Perform Interprocess Communication
Using the DDE Management Library

Dynamic Data Exchange (DDE) is a form of interprocess communication that uses shared memory to exchange data between applications. Applications can use DDE for one-time data transfers and for ongoing exchanges and updating of data. For example, using DDE your program can populate cells in an Excel spreadsheet or retrieve data from the spreadsheet.

This application is a demonstration of how to use the Dynamic Data Exchange Management Library (DDEML) through Visual Basic. The DDEML is a Win API programatic alternative to the standard form based DDE mechanisms provided by Visual Basic. The demonstration is written for synchronous communication however it can easily be changed for asynchronous. Check the Microsoft Platform SDK documentation for more information concerning DDEML programming.

Perform Interprocess Communication>Using the DDE Management Library
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This application was developed by Eric D. Wilson. You can reach Eric at


DDE is a means for one application (the client) to communicate with another (the server) via messages. The client can send commands and data to the server which will run the commands and process the data. This exchange of messages is called a conversation.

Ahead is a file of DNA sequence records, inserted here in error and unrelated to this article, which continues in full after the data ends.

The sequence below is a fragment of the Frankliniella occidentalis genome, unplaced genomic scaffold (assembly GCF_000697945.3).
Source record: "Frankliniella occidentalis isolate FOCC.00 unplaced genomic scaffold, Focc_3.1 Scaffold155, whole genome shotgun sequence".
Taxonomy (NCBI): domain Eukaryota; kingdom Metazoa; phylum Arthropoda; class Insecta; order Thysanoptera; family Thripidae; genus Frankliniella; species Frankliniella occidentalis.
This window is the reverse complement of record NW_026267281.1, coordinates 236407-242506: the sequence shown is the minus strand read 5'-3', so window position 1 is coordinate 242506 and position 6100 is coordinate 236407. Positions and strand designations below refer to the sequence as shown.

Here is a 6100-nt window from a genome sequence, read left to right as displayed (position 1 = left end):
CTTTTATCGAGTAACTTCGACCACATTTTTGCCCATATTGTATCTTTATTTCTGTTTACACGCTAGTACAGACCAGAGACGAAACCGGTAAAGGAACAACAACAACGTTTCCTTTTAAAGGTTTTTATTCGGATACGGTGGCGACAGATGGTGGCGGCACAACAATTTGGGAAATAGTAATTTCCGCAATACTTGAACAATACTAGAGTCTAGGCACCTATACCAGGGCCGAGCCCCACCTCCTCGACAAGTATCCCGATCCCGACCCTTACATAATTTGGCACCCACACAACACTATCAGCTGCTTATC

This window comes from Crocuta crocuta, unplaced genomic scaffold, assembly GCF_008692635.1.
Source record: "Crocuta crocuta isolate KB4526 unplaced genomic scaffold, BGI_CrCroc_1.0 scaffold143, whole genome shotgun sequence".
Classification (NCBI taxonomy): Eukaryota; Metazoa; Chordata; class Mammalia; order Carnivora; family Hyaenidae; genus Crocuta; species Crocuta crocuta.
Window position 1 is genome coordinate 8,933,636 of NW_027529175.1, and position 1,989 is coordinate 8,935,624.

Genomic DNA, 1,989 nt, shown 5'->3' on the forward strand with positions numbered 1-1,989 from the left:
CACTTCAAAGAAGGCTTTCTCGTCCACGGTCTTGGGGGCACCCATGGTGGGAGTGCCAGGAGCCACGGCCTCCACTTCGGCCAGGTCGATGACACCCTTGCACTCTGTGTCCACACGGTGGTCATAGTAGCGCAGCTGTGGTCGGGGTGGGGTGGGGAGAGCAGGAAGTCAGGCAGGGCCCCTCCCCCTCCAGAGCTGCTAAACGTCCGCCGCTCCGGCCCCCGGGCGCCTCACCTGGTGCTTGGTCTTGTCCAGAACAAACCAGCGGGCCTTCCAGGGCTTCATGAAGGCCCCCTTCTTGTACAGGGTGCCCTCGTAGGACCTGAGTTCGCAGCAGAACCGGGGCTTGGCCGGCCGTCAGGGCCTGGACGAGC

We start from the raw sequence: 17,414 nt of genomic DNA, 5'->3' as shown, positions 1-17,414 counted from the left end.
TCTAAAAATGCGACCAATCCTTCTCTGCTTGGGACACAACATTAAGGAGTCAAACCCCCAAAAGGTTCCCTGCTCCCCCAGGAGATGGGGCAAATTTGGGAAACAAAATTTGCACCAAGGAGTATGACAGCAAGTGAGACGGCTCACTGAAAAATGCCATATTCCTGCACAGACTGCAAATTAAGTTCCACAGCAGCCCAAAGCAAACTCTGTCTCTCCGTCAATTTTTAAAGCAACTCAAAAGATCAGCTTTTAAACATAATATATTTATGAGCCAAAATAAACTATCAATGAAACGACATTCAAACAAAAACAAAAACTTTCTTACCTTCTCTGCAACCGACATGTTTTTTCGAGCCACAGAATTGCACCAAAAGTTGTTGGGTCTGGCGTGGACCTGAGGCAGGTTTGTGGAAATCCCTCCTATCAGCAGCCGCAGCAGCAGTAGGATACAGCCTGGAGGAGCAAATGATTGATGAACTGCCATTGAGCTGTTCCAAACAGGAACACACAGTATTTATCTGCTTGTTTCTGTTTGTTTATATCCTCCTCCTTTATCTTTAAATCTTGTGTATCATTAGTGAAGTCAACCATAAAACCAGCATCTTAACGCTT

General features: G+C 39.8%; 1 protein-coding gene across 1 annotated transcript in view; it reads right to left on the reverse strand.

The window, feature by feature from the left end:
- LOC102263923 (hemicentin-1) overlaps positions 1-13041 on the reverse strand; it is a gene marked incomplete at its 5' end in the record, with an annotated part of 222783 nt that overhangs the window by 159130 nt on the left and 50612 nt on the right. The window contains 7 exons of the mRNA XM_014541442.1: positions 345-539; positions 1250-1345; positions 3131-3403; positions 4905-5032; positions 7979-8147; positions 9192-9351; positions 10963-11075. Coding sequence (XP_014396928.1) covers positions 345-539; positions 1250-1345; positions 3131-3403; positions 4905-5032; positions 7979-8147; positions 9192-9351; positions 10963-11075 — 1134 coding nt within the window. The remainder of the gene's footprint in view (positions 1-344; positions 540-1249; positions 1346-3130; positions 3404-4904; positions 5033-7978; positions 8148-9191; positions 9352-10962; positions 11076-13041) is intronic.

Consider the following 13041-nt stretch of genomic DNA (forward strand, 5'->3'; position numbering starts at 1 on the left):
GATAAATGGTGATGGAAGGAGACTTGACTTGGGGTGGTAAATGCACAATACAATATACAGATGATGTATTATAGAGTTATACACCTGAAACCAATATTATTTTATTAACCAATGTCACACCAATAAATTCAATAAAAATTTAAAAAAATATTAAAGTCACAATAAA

Conversations are about a topic. Think of a topic as the fundamental data grouping used in an application. A workbook in Excel or a form in VB for instance. Topics can be about a specific item, say a particular Excel spreadsheet cell.

Lets look at an example of sending data to a cell in Excel. With this app and Excel running, the first step is to register this application with the DDEML. This is accomplished with a call to the DdeInitialize API when you click the Initialize button. Conversly, the DdeUninitialize function is used to free all DDEML resources when our conversation is complete.

Next we need to describe our conversation. The service or process that we will converse with is "Excel" and the topic is the "book1" workbook. For the item we can specify a cell such as "R1C1" and we can use a value of "test".

After these values are entered into the corresponding textboxes the Poke button can be pressed. This uses the DdeCreateStringHandle function to convert our conversation parameters into memory handles. A call to DdeConnect establishes a conversation with a server application that supports the specified service name and topic and returns a handle to the conversation.

Once a conversation is established, the DdeClientTransaction API transfers the actual data to the server (Excel) application. DdeClientTransaction call uses a Poke transaction type which means "send unsolicited data" to the server application.

The Execute and Request buttons perfom similar functions but use "Execute" and "Request" type transactions. Execute is used to send a command string to the server while Request asks the server for data.


The sample code contains two applications. A sample client and a sample of a server. To use the client, run it and follow the examples listed in the general declarations section of the main form.

To use the server, run both it and the client and follow the examples in the server application's main form's general declarations section.

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